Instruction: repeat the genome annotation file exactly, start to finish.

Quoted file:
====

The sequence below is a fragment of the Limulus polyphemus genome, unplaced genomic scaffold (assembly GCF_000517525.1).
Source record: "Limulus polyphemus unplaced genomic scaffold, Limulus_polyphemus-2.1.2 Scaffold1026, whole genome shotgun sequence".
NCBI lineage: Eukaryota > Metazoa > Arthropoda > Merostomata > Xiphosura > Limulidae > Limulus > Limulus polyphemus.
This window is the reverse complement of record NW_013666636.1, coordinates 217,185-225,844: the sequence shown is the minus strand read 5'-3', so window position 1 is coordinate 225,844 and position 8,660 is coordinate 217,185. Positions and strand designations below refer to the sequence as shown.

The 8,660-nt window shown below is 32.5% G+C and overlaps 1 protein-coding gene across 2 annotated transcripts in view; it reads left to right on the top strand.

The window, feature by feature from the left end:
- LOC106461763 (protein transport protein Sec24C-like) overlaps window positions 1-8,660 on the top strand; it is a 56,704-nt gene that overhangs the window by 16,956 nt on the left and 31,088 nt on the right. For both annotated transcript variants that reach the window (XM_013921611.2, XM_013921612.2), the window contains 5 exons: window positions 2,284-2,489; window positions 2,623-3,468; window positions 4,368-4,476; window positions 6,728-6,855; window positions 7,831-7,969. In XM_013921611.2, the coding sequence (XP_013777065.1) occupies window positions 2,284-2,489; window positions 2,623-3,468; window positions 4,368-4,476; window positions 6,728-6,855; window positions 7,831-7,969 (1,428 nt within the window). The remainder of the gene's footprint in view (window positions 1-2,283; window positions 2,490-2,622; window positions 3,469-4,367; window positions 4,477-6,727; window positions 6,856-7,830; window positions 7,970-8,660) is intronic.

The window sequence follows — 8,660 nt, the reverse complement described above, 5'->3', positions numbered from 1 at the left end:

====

The sequence below is a fragment of the Limulus polyphemus genome, unplaced genomic scaffold (assembly GCF_000517525.1).
Source record: "Limulus polyphemus unplaced genomic scaffold, Limulus_polyphemus-2.1.2 Scaffold1026, whole genome shotgun sequence".
NCBI lineage: Eukaryota > Metazoa > Arthropoda > Merostomata > Xiphosura > Limulidae > Limulus > Limulus polyphemus.
This window is the reverse complement of record NW_013666636.1, coordinates 217,185-225,844: the sequence shown is the minus strand read 5'-3', so window position 1 is coordinate 225,844 and position 8,660 is coordinate 217,185. Positions and strand designations below refer to the sequence as shown.

The 8,660-nt window shown below is 32.5% G+C and overlaps 1 protein-coding gene across 2 annotated transcripts in view; it reads left to right on the top strand.

The window, feature by feature from the left end:
- LOC106461763 (protein transport protein Sec24C-like) overlaps window positions 1-8,660 on the top strand; it is a 56,704-nt gene that overhangs the window by 16,956 nt on the left and 31,088 nt on the right. For both annotated transcript variants that reach the window (XM_013921611.2, XM_013921612.2), the window contains 5 exons: window positions 2,284-2,489; window positions 2,623-3,468; window positions 4,368-4,476; window positions 6,728-6,855; window positions 7,831-7,969. In XM_013921611.2, the coding sequence (XP_013777065.1) occupies window positions 2,284-2,489; window positions 2,623-3,468; window positions 4,368-4,476; window positions 6,728-6,855; window positions 7,831-7,969 (1,428 nt within the window). The remainder of the gene's footprint in view (window positions 1-2,283; window positions 2,490-2,622; window positions 3,469-4,367; window positions 4,477-6,727; window positions 6,856-7,830; window positions 7,970-8,660) is intronic.

The window sequence follows — 8,660 nt, the reverse complement described above, 5'->3', positions numbered from 1 at the left end: